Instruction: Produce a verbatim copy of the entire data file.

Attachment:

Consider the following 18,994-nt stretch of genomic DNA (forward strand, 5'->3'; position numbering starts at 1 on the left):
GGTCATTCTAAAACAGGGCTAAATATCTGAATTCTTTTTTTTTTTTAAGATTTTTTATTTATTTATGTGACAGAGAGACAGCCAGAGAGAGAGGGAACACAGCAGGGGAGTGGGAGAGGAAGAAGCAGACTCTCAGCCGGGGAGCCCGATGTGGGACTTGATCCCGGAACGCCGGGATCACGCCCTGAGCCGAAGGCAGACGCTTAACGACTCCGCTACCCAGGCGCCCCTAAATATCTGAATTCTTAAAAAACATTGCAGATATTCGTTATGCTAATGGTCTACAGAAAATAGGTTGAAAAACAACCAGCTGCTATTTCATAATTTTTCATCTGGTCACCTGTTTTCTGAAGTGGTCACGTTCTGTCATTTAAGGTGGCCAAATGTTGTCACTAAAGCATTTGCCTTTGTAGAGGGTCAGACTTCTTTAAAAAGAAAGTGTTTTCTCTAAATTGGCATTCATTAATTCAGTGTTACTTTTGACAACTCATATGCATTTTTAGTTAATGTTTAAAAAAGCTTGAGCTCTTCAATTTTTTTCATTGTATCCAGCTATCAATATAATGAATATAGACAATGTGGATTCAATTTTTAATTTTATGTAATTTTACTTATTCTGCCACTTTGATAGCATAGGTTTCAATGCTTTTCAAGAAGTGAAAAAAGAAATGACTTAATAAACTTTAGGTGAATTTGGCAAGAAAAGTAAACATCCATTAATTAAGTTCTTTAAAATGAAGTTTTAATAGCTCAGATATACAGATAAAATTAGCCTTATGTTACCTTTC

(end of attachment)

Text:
Consider the following 18,994-nt stretch of genomic DNA (forward strand, 5'->3'; position numbering starts at 1 on the left):
GGTCATTCTAAAACAGGGCTAAATATCTGAATTCTTTTTTTTTTTTAAGATTTTTTATTTATTTATGTGACAGAGAGACAGCCAGAGAGAGAGGGAACACAGCAGGGGAGTGGGAGAGGAAGAAGCAGACTCTCAGCCGGGGAGCCCGATGTGGGACTTGATCCCGGAACGCCGGGATCACGCCCTGAGCCGAAGGCAGACGCTTAACGACTCCGCTACCCAGGCGCCCCTAAATATCTGAATTCTTAAAAAACATTGCAGATATTCGTTATGCTAATGGTCTACAGAAAATAGGTTGAAAAACAACCAGCTGCTATTTCATAATTTTTCATCTGGTCACCTGTTTTCTGAAGTGGTCACGTTCTGTCATTTAAGGTGGCCAAATGTTGTCACTAAAGCATTTGCCTTTGTAGAGGGTCAGACTTCTTTAAAAAGAAAGTGTTTTCTCTAAATTGGCATTCATTAATTCAGTGTTACTTTTGACAACTCATATGCATTTTTAGTTAATGTTTAAAAAAGCTTGAGCTCTTCAATTTTTTTCATTGTATCCAGCTATCAATATAATGAATATAGACAATGTGGATTCAATTTTTAATTTTATGTAATTTTACTTATTCTGCCACTTTGATAGCATAGGTTTCAATGCTTTTCAAGAAGTGAAAAAAGAAATGACTTAATAAACTTTAGGTGAATTTGGCAAGAAAAGTAAACATCCATTAATTAAGTTCTTTAAAATGAAGTTTTAATAGCTCAGATATACAGATAAAATTAGCCTTATGTTACCTTTC